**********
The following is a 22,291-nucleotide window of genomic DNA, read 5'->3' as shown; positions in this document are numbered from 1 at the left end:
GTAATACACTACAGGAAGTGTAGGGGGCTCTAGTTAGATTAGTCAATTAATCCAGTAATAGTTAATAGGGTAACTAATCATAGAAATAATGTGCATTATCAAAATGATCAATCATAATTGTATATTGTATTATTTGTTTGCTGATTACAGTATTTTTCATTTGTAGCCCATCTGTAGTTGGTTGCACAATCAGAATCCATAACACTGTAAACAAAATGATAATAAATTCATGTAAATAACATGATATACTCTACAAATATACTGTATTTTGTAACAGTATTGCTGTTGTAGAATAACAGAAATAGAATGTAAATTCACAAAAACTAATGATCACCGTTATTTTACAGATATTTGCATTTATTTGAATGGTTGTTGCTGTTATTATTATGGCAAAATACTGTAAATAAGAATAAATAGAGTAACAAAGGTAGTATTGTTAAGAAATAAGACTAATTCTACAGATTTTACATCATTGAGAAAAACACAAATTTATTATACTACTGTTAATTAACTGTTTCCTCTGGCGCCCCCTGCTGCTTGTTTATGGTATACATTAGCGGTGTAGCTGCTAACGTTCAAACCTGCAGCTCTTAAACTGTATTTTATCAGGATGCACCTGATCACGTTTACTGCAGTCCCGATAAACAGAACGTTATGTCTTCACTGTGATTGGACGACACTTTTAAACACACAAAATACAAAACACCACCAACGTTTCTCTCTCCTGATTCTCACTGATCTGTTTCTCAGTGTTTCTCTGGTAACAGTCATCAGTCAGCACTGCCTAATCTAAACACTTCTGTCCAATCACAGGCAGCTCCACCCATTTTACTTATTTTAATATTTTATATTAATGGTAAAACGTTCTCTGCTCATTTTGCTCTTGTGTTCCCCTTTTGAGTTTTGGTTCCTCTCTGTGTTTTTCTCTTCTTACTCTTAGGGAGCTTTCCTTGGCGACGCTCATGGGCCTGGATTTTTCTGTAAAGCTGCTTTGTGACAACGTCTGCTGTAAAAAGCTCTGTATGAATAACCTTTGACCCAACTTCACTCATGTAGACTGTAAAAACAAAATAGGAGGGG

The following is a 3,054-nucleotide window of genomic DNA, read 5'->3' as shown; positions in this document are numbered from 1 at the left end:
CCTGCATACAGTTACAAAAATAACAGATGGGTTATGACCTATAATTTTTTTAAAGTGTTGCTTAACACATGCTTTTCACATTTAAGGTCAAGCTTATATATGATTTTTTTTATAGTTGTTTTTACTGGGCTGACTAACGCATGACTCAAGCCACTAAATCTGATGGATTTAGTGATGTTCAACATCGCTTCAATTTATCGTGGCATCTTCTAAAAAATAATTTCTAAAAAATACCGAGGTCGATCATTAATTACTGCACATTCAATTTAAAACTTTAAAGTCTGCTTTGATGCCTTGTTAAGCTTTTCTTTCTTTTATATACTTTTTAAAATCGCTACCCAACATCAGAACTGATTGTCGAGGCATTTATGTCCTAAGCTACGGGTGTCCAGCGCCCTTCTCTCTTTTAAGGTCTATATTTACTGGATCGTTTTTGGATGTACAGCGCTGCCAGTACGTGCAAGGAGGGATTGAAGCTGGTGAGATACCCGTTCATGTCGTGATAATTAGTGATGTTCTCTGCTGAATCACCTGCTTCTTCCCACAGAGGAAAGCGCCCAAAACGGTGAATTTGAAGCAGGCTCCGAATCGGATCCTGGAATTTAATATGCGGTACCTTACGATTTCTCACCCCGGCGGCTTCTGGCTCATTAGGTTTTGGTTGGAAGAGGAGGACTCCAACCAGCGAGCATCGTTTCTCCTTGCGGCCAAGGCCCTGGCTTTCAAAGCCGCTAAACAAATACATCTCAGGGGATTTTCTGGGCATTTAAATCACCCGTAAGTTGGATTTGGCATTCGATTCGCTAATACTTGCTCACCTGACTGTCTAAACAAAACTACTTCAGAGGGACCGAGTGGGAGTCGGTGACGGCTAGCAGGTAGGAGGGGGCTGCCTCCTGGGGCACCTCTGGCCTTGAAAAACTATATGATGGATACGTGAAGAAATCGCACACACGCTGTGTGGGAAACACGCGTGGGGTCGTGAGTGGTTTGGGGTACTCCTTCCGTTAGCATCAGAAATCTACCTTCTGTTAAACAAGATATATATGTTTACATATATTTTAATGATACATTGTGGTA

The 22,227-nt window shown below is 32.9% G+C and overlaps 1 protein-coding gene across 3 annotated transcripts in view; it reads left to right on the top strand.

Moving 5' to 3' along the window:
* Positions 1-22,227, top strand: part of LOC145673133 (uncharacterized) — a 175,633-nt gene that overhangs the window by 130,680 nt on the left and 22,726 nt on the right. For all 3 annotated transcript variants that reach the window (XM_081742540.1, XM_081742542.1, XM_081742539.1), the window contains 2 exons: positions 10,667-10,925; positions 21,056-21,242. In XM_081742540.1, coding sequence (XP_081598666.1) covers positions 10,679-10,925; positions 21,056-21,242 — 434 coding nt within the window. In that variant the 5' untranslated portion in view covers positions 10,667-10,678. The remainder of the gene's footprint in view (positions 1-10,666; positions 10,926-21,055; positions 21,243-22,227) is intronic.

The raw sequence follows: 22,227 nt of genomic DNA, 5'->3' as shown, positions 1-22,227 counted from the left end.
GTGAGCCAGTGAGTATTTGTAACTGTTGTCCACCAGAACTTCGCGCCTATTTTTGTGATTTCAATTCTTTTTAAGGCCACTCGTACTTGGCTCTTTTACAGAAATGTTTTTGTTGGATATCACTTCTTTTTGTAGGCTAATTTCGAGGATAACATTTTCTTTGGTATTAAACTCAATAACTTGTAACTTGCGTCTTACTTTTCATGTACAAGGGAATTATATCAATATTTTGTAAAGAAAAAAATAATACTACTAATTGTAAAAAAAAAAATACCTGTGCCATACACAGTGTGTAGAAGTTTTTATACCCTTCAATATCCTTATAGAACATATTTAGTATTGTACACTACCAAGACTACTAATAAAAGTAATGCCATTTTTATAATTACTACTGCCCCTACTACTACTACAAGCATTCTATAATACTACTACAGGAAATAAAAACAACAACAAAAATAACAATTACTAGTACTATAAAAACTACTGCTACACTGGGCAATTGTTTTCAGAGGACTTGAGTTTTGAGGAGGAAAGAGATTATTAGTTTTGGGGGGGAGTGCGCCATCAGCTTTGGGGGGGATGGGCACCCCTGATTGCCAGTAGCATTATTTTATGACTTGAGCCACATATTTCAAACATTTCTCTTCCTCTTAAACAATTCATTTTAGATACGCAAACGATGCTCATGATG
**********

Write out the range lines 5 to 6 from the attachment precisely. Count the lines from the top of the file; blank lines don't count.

The 22,227-nt window shown below is 32.9% G+C and overlaps 1 protein-coding gene across 3 annotated transcripts in view; it reads left to right on the top strand.

Moving 5' to 3' along the window: